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Broken. Really Broken.

The Southerner

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BY ALEX GLICK

Everyone has their good, and their bad days, but this day was one of Anderson’s worst days.  The sound sent a shock down my spine, and the screams that followed still resonate in my ears.  Anderson Price had just begun his senior soccer season at Grady, the shortest season he has ever played.

I was there.  I heard the break, and I have never seen anyone in so much pain.  His screams echoed off of the walls of the stadium.  The crowd grew deathly silent, as a long promising season was suddenly over, due to a broken leg.

“I can barely remember how it happened,” Price said.  “One second I was hitting a corner, and the next second I was overcome by pain,  I knew that I was done.”

His mother felt the pain just as quick as he did.

“His eyes opened so wide when he saw me.  I could see how worried he was.  First he screamed in pain, then he screamed for me,” said Ms. Mayes, Anderson’s mother.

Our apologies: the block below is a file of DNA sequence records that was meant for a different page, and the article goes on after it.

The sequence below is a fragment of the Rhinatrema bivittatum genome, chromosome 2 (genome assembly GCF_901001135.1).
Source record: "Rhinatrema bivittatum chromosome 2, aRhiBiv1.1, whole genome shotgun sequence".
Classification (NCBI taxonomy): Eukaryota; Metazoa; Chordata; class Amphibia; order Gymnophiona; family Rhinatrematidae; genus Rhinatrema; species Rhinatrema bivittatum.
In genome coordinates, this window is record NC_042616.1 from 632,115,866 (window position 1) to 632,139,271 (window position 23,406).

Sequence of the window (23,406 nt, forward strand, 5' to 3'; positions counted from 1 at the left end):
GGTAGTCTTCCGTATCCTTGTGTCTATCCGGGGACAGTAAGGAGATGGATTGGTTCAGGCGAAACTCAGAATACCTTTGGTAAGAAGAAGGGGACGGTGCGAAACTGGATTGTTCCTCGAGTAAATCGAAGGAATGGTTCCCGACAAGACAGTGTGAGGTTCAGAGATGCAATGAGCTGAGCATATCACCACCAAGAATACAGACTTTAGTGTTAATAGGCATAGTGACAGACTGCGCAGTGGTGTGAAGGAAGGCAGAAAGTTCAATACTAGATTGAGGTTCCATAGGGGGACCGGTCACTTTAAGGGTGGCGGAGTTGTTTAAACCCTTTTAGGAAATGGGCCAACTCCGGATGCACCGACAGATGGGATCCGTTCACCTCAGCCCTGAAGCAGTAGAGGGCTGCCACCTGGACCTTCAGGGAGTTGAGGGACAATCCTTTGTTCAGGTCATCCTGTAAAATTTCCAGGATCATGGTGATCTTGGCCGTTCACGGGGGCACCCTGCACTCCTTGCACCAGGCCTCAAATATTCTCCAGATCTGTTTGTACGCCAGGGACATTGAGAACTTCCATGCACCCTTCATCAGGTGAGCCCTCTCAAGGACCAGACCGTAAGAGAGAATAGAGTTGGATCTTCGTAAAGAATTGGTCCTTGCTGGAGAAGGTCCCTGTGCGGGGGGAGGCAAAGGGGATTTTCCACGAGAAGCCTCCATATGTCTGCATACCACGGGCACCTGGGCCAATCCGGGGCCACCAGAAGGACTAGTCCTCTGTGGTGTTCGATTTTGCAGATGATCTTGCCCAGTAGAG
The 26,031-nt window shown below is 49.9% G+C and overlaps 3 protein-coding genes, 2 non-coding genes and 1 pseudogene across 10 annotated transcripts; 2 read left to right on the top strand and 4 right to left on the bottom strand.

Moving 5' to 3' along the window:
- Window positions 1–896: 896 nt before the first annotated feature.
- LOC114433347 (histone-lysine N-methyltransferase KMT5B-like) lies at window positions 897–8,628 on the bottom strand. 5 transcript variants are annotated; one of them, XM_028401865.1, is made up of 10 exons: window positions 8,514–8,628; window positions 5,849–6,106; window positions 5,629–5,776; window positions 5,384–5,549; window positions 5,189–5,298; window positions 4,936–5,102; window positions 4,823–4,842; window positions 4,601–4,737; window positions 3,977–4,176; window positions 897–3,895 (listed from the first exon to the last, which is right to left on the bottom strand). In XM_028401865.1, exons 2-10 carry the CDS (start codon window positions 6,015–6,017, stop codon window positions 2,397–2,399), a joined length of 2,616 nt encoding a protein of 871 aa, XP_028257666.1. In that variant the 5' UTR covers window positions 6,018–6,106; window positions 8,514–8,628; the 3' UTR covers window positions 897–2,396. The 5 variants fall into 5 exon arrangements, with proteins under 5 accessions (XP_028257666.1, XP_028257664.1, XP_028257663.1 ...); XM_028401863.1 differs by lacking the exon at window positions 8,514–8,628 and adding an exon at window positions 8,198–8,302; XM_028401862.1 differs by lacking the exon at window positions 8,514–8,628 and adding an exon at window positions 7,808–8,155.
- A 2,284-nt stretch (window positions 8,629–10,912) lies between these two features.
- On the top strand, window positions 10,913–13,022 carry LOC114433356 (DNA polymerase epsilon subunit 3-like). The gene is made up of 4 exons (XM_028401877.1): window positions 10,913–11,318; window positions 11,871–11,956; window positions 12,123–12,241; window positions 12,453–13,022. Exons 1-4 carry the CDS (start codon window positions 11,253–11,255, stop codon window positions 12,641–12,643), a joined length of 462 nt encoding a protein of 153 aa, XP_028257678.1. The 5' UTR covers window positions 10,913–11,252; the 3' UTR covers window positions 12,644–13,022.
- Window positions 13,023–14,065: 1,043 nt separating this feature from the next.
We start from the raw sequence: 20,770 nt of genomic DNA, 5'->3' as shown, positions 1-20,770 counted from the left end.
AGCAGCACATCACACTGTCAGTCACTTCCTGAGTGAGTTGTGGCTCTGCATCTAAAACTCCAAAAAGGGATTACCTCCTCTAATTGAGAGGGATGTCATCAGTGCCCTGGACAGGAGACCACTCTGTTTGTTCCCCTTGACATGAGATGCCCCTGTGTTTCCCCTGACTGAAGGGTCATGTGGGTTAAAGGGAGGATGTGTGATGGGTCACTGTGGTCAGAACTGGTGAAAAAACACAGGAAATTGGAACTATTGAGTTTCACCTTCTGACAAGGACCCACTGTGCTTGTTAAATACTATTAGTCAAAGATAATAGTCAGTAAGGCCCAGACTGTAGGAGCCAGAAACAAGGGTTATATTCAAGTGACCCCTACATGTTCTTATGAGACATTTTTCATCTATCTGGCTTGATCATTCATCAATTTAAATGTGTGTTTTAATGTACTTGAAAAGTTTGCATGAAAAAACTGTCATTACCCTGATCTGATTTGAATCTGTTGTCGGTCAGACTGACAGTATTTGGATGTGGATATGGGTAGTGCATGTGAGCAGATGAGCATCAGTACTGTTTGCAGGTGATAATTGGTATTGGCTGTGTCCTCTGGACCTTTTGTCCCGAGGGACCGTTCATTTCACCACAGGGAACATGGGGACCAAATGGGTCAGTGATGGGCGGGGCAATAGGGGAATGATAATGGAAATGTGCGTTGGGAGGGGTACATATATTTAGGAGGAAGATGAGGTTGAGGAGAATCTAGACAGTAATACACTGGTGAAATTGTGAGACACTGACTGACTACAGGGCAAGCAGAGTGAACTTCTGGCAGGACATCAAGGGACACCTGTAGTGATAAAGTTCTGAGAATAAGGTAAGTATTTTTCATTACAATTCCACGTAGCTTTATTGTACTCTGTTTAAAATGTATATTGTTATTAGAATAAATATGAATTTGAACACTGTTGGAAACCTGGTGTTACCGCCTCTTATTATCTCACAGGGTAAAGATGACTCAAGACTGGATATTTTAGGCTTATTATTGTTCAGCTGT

Being around Anderson made me hurt.  All of his spare time was then occupied by pain.  Pain from the shattered bones in his leg, and the pain of realizing his last high school soccer season had abruptly ended.  For the next few days I sat with him.  My butt ached from the wooden chair I was in, as Anderson took up the entire couch.

He moaned and groaned from the slightest movement.  The look on his face was one of pain and disappointment.

“Dude, I don’t think I’m ever gonna play again,” he said.  Those words stuck with me.

He was confined to crutches for weeks.  Everywhere he went was a struggle.  Eventually, he actually became quite agile, but the look on his face remained disappointed.  The next step was an electric yellow waterproof cast.  A light appeared in his eyes.  Hope had finally become real for him.

After weeks in his new cast I got a call from him.

“Do you have a boot I can borrow? I’m getting my leg out of this thing.”

He was getting closer and closer to breaking free from the oppression of the dreaded cast.  As the days passed, he felt less and less pain, and the pain I felt for him had almost disappeared.

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An upbeat website for a downtown school
Broken. Really Broken.